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Prostate. 1994 Aug;25(2):108-14.

Detection of occult micrometastases in the bone marrow of patients with prostate carcinoma.

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Department of Urology, Memorial Sloan-Kettering Cancer Center, New York, New York.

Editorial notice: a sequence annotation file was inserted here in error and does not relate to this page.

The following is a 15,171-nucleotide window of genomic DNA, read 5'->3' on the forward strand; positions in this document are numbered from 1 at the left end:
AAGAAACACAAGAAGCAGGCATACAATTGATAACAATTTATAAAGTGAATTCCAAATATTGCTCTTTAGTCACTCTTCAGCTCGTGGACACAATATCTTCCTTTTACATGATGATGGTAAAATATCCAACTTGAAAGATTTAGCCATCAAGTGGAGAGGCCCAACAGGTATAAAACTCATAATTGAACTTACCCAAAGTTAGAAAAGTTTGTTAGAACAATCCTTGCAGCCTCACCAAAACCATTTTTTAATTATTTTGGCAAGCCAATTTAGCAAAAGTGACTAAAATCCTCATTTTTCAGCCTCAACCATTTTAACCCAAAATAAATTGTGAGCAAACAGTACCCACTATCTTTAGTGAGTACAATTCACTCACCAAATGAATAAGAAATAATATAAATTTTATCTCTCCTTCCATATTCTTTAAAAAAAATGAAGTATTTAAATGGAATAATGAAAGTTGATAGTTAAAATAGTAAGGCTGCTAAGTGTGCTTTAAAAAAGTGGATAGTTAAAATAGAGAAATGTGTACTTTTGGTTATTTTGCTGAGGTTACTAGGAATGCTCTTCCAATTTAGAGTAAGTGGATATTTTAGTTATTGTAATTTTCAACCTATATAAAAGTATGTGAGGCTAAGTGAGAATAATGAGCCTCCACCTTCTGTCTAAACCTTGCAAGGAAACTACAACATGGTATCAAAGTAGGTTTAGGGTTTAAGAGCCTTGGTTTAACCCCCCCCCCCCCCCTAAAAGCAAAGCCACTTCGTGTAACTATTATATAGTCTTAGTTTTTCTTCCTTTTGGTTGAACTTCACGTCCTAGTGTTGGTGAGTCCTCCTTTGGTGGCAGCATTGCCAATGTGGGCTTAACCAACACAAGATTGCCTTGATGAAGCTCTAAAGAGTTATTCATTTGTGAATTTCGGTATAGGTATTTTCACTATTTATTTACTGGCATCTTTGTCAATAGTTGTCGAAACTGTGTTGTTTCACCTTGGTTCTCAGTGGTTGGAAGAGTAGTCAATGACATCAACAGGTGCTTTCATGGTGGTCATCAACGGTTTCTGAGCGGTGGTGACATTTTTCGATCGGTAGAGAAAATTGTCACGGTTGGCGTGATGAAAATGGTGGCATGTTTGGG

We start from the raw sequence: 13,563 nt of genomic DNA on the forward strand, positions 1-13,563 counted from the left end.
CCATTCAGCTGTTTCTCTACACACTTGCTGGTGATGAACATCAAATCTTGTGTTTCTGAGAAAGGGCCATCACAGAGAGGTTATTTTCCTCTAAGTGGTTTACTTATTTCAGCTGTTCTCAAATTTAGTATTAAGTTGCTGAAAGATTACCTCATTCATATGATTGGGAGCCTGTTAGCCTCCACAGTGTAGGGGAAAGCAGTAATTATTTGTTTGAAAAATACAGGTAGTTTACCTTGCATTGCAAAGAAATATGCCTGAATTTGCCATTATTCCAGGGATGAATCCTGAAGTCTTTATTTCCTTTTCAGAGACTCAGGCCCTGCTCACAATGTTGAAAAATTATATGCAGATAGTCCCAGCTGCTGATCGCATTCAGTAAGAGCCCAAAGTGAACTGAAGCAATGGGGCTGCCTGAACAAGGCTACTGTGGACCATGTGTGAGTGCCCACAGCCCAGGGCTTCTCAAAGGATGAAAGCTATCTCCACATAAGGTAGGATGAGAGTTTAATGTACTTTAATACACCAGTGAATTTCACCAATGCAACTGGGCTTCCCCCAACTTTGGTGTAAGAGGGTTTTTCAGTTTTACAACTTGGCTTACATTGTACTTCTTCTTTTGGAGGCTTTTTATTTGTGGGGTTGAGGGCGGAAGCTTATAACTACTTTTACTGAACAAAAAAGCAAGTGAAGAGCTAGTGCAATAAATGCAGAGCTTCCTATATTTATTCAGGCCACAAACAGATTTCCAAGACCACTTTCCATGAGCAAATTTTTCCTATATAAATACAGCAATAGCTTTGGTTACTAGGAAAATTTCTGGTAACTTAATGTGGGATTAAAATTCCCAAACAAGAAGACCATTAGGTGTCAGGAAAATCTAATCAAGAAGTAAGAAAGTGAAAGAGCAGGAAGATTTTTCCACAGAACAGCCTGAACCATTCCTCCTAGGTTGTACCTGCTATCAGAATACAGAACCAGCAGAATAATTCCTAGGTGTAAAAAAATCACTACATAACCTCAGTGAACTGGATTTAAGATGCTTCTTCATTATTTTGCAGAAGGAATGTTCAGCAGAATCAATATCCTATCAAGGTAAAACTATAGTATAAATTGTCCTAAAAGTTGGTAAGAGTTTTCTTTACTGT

A panel of three monoclonal antibodies that recognize membrane and cytoskeletal antigens expressed by epithelial cells (T16, C26, and AE-1) was used in a sensitive immunohistochemical assay to detect tumor cells in bone marrow aspirates from 20 patients with prostate cancer. Bone marrow aspirates from 2/9 (22%) patients with localized prostate cancer (stage B, 0/5; Stage C, 2/4), and 4/11 (36%) patients with metastatic prostate cancer (Stage D1, 0/7 patients; Stage D2, 4/4 patients) had antigen-positive cells in their bone marrow. The patients with localized disease had conventional examinations for metastases, including radioisotope bone scans and examination of bone marrow cytology, which were negative. The serum prostatic specific antigen (PSA) level appeared to correlate with the presence of micrometastases. Those patients with localized disease and antigen-positive cells in the bone marrow had an average serum PSA level of 26.6 ng/ml, while the average serum PSA level in patients without antigen-positive cells was 12.3 ng/ml. In addition, the number of antigen-positive cells detected appeared to correlate with the stage of disease; patients with Stage C prostate cancer had an average of 10 antigen-positive cells per one million bone marrow elements, while patients with Stage D2 disease had an average of 25 antigen-positive cells per one million bone marrow elements. We have demonstrated that immunohistochemical staining of bone marrow aspirates can detect occult bone marrow metastases in patients with apparently localized prostate cancer. Further follow-up of these and a larger number of patients will be require to determine the potential clinical significance of this finding.

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